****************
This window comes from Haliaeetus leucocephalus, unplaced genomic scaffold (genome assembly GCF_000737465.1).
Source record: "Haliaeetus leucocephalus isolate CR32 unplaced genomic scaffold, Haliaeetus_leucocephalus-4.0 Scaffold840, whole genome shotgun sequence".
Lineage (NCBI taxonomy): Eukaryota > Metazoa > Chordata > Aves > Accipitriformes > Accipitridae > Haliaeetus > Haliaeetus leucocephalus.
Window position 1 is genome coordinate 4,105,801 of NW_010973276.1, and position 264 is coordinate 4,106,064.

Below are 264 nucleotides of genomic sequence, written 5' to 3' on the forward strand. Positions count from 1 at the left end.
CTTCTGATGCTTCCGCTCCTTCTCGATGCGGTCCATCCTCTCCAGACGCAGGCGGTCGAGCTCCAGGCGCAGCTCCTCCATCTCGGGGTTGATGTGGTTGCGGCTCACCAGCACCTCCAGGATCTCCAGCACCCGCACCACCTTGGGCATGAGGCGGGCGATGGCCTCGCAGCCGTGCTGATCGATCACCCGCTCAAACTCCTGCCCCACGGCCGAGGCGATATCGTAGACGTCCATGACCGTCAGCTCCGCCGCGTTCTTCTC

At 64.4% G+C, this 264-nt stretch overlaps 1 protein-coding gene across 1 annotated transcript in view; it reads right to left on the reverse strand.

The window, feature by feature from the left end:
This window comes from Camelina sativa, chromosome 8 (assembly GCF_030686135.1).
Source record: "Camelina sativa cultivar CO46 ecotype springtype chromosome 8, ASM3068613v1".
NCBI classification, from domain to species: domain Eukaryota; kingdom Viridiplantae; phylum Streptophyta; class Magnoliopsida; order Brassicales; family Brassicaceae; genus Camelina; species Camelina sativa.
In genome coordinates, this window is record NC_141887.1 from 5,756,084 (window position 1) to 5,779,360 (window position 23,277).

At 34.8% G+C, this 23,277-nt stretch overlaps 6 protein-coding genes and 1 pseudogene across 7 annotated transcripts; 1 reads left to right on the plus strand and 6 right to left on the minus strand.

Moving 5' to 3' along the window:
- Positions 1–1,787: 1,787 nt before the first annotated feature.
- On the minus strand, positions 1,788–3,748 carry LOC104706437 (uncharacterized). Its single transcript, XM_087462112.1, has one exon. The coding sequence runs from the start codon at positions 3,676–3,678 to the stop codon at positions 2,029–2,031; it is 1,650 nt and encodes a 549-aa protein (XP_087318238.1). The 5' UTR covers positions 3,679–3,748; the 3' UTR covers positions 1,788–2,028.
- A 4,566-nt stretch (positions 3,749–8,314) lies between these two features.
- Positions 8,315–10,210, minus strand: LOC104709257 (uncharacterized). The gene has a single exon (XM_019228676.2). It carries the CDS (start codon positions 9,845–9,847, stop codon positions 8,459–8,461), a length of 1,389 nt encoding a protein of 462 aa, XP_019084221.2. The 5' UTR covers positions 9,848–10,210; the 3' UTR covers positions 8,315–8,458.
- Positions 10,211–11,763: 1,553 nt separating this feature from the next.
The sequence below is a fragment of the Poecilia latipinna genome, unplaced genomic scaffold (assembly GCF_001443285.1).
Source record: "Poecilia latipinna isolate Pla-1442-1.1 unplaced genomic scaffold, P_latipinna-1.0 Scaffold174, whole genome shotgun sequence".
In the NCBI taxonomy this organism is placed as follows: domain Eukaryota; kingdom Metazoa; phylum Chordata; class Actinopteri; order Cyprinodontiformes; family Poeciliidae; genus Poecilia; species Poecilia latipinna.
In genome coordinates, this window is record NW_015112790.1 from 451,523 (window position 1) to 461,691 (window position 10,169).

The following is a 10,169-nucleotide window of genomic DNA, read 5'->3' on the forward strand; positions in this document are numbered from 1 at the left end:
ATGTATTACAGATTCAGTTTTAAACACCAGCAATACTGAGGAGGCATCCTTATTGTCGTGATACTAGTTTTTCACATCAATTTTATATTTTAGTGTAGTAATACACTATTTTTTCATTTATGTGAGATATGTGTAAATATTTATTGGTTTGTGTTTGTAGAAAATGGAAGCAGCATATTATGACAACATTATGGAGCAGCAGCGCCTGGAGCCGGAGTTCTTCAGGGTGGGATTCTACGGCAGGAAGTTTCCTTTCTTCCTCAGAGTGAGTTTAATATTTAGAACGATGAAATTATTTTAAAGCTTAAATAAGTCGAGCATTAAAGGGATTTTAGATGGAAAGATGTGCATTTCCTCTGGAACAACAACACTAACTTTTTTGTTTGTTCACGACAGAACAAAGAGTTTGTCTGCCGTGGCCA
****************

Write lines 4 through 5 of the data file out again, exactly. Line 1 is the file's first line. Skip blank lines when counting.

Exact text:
Window position 1 is genome coordinate 4,105,801 of NW_010973276.1, and position 264 is coordinate 4,106,064.

Below are 264 nucleotides of genomic sequence, written 5' to 3' on the forward strand. Positions count from 1 at the left end.